Enucleation Alleviates Pain in Blind Eyes and Removes Eye Tumors
Enucleation is a surgical procedure that removes the eye because of a tumor, blindness, or other trauma, while leaving the eye muscles and remaining orbital tissue intact. Dr. Dustin Heringer and Dr. William McLeish understand that this is a life-changing procedure, and will explain every aspect of the surgery in detail.
The doctors are committed to educating patients about enucleation at our Scottsdale, AZ, practice, and will address all questions and concerns you might have. Drs. Heringer and McLeish emphasize that while patients will experience many differences after eye removal surgery, they will still have the ability to accomplish most daily tasks and enjoy a normal lifestyle. Many patients say that with the orbital implants and highly lifelike ocular prosthetics available today, others do not even realize they have had an enucleation procedure.
Why We Perform Enucleation Surgery
Drs. Heringer and McLeish may perform enucleation in the event that a patient has a tumor of the eye that would require an amount of radiation too great for the eye to bear. In such cases, the only option to remove the tumor involves removal of the eye.
If a patient has a blind eye that has shrunken or become unsightly, and the sensitivity of the eye prohibits wearing a scleral shell in front of it, the doctor can perform enucleation surgery and replace the blind eye with an artificial one that looks natural.
Patients may also elect to have enucleation if a blind eye becomes too painful to bear and fails to respond to drops or injections.
Healthy patients can often have the procedure done on an outpatient basis, although the doctor may recommend an overnight hospital stay for observation and care. Patients will receive local or general anesthesia before the surgery begins. After the doctor removes the eye, he will insert an orbital implant. The implant restores volume and helps ocular muscles to continue functioning normally.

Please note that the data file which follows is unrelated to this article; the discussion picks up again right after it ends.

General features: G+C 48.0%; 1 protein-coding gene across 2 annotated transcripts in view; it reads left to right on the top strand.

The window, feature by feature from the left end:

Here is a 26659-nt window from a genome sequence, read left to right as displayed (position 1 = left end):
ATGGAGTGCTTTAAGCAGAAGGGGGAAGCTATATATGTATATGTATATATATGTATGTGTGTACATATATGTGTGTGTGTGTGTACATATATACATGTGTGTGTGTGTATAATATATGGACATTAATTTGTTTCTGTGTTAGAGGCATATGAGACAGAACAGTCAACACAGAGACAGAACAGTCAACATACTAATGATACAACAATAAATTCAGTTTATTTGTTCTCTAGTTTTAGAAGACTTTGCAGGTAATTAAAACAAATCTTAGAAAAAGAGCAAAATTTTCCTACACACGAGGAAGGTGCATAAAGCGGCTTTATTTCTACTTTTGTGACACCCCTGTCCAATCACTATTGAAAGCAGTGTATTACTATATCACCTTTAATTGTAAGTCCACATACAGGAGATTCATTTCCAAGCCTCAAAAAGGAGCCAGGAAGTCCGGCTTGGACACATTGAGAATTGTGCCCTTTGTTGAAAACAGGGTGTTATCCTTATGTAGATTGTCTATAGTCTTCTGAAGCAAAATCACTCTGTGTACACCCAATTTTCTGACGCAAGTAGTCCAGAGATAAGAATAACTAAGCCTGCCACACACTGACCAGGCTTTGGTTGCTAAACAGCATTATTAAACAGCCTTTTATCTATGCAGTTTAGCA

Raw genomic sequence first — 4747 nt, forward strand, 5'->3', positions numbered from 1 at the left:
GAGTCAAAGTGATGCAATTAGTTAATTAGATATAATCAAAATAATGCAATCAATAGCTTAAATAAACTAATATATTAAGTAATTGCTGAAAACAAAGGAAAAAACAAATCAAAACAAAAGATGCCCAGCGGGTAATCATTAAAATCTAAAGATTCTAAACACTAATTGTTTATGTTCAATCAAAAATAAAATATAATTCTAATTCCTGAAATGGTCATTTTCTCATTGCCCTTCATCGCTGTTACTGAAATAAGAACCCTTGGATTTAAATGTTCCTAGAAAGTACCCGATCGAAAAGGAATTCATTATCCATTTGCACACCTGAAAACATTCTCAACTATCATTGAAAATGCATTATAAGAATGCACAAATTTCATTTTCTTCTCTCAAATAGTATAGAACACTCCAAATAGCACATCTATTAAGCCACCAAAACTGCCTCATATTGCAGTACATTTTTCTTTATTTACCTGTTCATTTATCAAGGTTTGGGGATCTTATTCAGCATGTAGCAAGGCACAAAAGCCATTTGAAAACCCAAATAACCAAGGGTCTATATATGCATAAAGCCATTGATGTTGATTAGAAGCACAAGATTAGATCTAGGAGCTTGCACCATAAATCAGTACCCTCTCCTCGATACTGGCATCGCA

While patients will experience many differences after eye removal surgery, they will still have the ability to accomplish most daily tasks and enjoy a normal lifestyle.
Patients have two implant options available to them: solid or integrated. Many patients choose the solid implant, as it has a low risk of complications. These implants can slip over time, however, and cause the socket to appear sunken. The integrated implant, made of porous materials, fuses with the tissue of the orbit, becoming part of the body and preventing slippage.
About six to eight weeks after surgery, when the socket has completely healed, the doctor will place an ocular prosthesis over the implant. The prosthesis is custom-made to fit the socket and will match the color of the patient’s natural eye. After receiving their prosthesis, the majority of patients feel happy with their appearance, and many say that the prosthesis prevents others from realizing they have monocular vision.
Recovery Time: What to Expect
Some patients experience a headache after surgery that lasts for a day or two, and they may take acetaminophen every four hours to alleviate symptoms during the recovery period. Most discomfort associated with surgery abates within three to five days. Patients can expect to wear a pressure patch over the eye for about five days to minimize swelling. Most patients return to work or school within two to six weeks.
Schedule Your Consultation
If you have been diagnosed with an ocular tumor or have a blind eye that is causing you pain, contact our office today to schedule a consultation with Dr. Heringer or Dr. McLeish. Enucleation is a life-changing procedure, but our skilled practitioners will work with you every step of the way to ensure that you understand what to expect, experience as little discomfort as possible, and are able to quickly resume your regular lifestyle after surgery.